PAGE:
INDIANAPOLIS – In the 1970s and 80s, dozens of women went to an Indianapolis fertility clinic in the hopes of getting pregnant. The doctor said he could help. What happened in his office wasn’t what the women had signed up for, and decades later, their children uncovered the doctor’s terrible secret.
“Sick,” a new podcast from WFYI and Side Effects Public Media, explores what goes wrong in the places meant to keep us healthy. In season one, award-winning reporters Jake Harper and Lauren Bavis tell a story that spans decades – from patients who were treated at the clinic to the people living with the consequences of the doctor’s actions.
This notable case is a heart-wrenching example of problems people experience every day in the American health care system.
“Thousands of babies are born in the U.S. every year as a result of fertility treatment, and there is still a lot we don't know about fertility medicine,” Bavis said. “We're hoping to give listeners a big picture look at an industry many couples invest thousands of dollars in to grow their families.”
Harper and Bavis, part of WFYI’s Side Effects Public Media team named “Journalist of the Year” by the Indiana chapter of the Society of Professional Journalists, dig deep into this story by conducting interviews with victims, extended family members and industry experts. They examine big questions like: How do you hold doctors accountable? What should patients know before they enter a doctor’s office?
The facts are eye-opening, and the personal stories are incredible.
“It’s been amazing to hear people talk so honestly about what’s happened to them and how they are still affected years later,” Harper said. “We hope the audience benefits from hearing what they have to say.”
“Sick” debuts Oct. 15 with a launch party beginning at 5:30 p.m. at the White Rabbit Cabaret in Fountain Square that includes a Q & A session with Harper and Bavis. New episodes will be available to download each week wherever podcasts are available.
The trailer and more information are available at sickpodcast.org. Support for “Sick” comes from PRX and the Corporation for Public Broadcasting, a private corporation funded by the American people.
About WFYI Public Media
As a PBS and NPR member station that also produces local and original content, WFYI Public Media serves the public through six 24/7 digital broadcast services. WFYI Public Radio operates on two distinct stations – 90.1 FM and 90.1 HD2 The Point, while WFYI Public Television operates three DTV services (20.1, 20.2 and 20.3). Through intentional community engagement, WFYI has a strong education component, particularly as a hub for the public media Ready To Learn initiative, and an ongoing public presence as an organization that amplifies the voices of our community. Additionally, WFYI runs the Indiana Reading and Information Service (IRIS), a reading service for visually - and literacy-impaired people. Learn more at wfyi.org.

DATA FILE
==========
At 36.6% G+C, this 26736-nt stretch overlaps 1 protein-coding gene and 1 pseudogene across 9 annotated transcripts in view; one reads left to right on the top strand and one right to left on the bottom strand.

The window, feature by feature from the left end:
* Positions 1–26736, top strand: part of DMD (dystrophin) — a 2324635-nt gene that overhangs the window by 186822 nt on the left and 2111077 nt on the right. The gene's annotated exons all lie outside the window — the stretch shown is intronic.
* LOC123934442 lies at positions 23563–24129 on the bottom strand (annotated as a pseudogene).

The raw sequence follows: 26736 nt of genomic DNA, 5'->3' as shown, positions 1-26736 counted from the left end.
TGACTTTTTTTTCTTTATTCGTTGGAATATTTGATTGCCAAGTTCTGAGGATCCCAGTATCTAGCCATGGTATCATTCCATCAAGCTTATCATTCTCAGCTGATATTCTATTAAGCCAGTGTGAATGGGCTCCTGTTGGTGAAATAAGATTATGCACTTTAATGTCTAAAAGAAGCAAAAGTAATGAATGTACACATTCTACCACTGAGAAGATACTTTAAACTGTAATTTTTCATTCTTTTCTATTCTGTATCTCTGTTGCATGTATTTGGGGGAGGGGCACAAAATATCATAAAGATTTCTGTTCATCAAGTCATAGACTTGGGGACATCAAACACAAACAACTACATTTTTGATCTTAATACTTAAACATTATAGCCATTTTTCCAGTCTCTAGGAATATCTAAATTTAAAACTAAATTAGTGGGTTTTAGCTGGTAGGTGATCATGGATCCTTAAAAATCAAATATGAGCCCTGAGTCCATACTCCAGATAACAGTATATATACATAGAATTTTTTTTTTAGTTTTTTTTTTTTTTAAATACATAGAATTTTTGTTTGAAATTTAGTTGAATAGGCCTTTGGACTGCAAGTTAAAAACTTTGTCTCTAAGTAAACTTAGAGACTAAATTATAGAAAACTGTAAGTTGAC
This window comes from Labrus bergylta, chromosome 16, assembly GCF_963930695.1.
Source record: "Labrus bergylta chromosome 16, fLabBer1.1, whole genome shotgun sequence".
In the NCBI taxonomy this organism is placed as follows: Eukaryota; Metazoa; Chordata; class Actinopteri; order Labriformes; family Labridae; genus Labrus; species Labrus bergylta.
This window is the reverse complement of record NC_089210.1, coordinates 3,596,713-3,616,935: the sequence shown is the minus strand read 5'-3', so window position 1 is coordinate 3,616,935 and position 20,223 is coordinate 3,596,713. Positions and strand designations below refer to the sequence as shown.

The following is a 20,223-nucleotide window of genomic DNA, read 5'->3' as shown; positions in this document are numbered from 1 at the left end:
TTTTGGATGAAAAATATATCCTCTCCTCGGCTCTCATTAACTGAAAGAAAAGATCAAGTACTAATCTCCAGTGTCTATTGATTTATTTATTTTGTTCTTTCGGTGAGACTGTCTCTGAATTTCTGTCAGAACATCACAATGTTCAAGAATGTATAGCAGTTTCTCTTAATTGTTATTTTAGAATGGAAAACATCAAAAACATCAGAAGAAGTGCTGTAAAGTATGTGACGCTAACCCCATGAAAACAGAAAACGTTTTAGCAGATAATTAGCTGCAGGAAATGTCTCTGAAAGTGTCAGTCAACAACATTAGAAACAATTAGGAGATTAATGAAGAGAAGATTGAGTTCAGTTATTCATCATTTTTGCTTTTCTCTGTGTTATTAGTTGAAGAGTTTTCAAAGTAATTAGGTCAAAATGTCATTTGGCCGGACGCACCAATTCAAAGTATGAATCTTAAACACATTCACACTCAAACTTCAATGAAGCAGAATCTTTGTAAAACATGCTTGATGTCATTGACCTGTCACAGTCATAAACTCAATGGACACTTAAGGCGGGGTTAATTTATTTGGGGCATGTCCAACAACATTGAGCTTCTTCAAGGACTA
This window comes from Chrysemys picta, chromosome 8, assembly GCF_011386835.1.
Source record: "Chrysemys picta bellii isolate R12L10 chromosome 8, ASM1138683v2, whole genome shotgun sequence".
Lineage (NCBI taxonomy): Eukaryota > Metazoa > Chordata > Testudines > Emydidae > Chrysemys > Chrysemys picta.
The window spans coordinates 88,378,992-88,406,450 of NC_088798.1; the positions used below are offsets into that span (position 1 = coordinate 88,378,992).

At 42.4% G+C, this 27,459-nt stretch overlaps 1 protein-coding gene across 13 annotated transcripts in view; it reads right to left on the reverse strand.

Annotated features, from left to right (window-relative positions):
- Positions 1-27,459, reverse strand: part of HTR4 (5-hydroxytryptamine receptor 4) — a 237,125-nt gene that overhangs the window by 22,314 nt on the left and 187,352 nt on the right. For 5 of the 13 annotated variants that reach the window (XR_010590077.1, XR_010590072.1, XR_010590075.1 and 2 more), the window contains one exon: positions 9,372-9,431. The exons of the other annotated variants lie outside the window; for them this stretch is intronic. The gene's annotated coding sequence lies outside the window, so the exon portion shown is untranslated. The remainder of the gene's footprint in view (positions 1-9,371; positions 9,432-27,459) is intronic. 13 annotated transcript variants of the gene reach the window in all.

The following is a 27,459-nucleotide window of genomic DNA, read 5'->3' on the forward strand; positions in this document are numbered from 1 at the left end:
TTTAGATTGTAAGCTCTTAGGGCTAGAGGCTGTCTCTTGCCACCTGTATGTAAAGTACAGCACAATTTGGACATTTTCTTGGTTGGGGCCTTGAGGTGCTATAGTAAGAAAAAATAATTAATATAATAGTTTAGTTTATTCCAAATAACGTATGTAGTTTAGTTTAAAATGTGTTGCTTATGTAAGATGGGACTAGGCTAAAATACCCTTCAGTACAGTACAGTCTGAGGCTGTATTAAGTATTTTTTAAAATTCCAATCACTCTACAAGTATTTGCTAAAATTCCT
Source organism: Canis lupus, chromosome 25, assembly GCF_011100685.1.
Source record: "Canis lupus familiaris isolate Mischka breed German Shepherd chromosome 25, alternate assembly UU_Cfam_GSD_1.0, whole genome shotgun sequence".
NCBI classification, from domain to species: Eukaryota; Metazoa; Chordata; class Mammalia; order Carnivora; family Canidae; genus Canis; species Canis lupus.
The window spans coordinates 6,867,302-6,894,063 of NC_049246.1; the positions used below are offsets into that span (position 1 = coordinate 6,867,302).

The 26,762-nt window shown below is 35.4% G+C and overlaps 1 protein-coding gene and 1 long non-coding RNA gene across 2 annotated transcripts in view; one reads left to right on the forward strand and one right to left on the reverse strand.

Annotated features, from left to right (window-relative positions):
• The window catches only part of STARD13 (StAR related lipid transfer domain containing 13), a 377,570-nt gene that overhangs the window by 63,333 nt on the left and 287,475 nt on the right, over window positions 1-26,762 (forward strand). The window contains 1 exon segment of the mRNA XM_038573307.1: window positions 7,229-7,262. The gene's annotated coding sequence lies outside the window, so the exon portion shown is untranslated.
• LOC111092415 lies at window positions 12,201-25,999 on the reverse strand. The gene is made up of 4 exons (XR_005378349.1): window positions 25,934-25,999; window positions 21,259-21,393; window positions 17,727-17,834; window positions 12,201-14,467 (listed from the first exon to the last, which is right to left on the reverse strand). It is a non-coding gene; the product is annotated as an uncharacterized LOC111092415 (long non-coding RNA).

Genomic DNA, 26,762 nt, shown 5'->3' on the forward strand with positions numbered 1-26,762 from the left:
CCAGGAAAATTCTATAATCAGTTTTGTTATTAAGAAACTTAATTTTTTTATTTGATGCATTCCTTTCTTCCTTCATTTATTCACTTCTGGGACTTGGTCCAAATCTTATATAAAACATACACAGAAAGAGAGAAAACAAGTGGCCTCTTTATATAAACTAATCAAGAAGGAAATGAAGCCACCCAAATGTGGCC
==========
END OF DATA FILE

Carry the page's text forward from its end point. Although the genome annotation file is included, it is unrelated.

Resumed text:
Side Effects Public Media
Headquartered at WFYI Public Media in Indianapolis, Side Effects is a health news service exploring the impacts of place, policy and economics on Americans’ health. Our award-winning reporting sheds light on root causes of community-wide issues, including mental health treatment in schools, health care challenges faced by immigrants and refugees and ways people work around the health care system as well as new efforts to solve them. Side Effects stories have been heard nationally on NPR and published in news outlets around the country. Partnering public media outlets include KBIA, Iowa Public Radio, WFPL, WILL, WNIN, WOSU and WSIU.
In August 2018, PRI and PRX announced their merger to create a new media organization. The organization believes strong public media is anchored in journalism, strengthened by new voices, and amplified by innovative technology. PRI/PRX seeks to build a public media company focused on the next generation of creative talent across broadcast and audio on-demand while serving listeners who demand the highest-quality content representing voices and people across diverse and nuanced communities. PRI/PRX programming has been recognized with numerous awards, including two 2018 Peabody Award for Reveal, from the Center for Investigative Reporting and PRX, and four 2019 Webby Awards.
The Corporation for Public Broadcasting (CPB), a private, nonprofit corporation created by Congress in 1967, is the steward of the federal government’s investment in public broadcasting. It helps support the operations of more than 1,500 locally owned and operated public television and radio stations nationwide. CPB is also the largest single source of funding for research, technology and program development for public radio, television and related online services. For more information, visit cpb.org, follow us on Twitter @CPBmedia, Facebook and LinkedIn and subscribe for other updates.